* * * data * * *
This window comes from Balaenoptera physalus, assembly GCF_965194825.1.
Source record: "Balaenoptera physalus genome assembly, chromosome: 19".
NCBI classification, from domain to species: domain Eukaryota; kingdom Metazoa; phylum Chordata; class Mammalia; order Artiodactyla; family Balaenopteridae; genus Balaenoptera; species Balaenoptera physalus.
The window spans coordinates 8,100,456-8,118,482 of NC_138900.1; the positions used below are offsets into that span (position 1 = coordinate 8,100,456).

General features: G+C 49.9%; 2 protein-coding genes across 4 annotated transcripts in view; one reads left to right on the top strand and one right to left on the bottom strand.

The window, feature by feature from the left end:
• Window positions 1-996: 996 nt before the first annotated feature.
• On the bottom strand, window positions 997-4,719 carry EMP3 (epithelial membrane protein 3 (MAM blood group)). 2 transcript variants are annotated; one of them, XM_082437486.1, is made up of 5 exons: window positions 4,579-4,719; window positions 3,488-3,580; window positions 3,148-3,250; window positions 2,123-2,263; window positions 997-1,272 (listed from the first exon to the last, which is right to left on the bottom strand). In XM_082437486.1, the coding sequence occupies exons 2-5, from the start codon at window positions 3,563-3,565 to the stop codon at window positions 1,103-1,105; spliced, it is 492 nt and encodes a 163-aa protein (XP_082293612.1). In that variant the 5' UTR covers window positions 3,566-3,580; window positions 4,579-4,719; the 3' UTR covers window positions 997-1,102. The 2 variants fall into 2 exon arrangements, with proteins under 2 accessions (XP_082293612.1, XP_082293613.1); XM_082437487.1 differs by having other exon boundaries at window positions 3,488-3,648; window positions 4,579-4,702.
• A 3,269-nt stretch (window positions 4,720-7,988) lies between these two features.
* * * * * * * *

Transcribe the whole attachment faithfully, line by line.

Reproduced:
This window comes from Balaenoptera physalus, assembly GCF_965194825.1.
Source record: "Balaenoptera physalus genome assembly, chromosome: 19".
NCBI classification, from domain to species: domain Eukaryota; kingdom Metazoa; phylum Chordata; class Mammalia; order Artiodactyla; family Balaenopteridae; genus Balaenoptera; species Balaenoptera physalus.
The window spans coordinates 8,100,456-8,118,482 of NC_138900.1; the positions used below are offsets into that span (position 1 = coordinate 8,100,456).

General features: G+C 49.9%; 2 protein-coding genes across 4 annotated transcripts in view; one reads left to right on the top strand and one right to left on the bottom strand.

The window, feature by feature from the left end:
• Window positions 1-996: 996 nt before the first annotated feature.
• On the bottom strand, window positions 997-4,719 carry EMP3 (epithelial membrane protein 3 (MAM blood group)). 2 transcript variants are annotated; one of them, XM_082437486.1, is made up of 5 exons: window positions 4,579-4,719; window positions 3,488-3,580; window positions 3,148-3,250; window positions 2,123-2,263; window positions 997-1,272 (listed from the first exon to the last, which is right to left on the bottom strand). In XM_082437486.1, the coding sequence occupies exons 2-5, from the start codon at window positions 3,563-3,565 to the stop codon at window positions 1,103-1,105; spliced, it is 492 nt and encodes a 163-aa protein (XP_082293612.1). In that variant the 5' UTR covers window positions 3,566-3,580; window positions 4,579-4,719; the 3' UTR covers window positions 997-1,102. The 2 variants fall into 2 exon arrangements, with proteins under 2 accessions (XP_082293612.1, XP_082293613.1); XM_082437487.1 differs by having other exon boundaries at window positions 3,488-3,648; window positions 4,579-4,702.
• A 3,269-nt stretch (window positions 4,720-7,988) lies between these two features.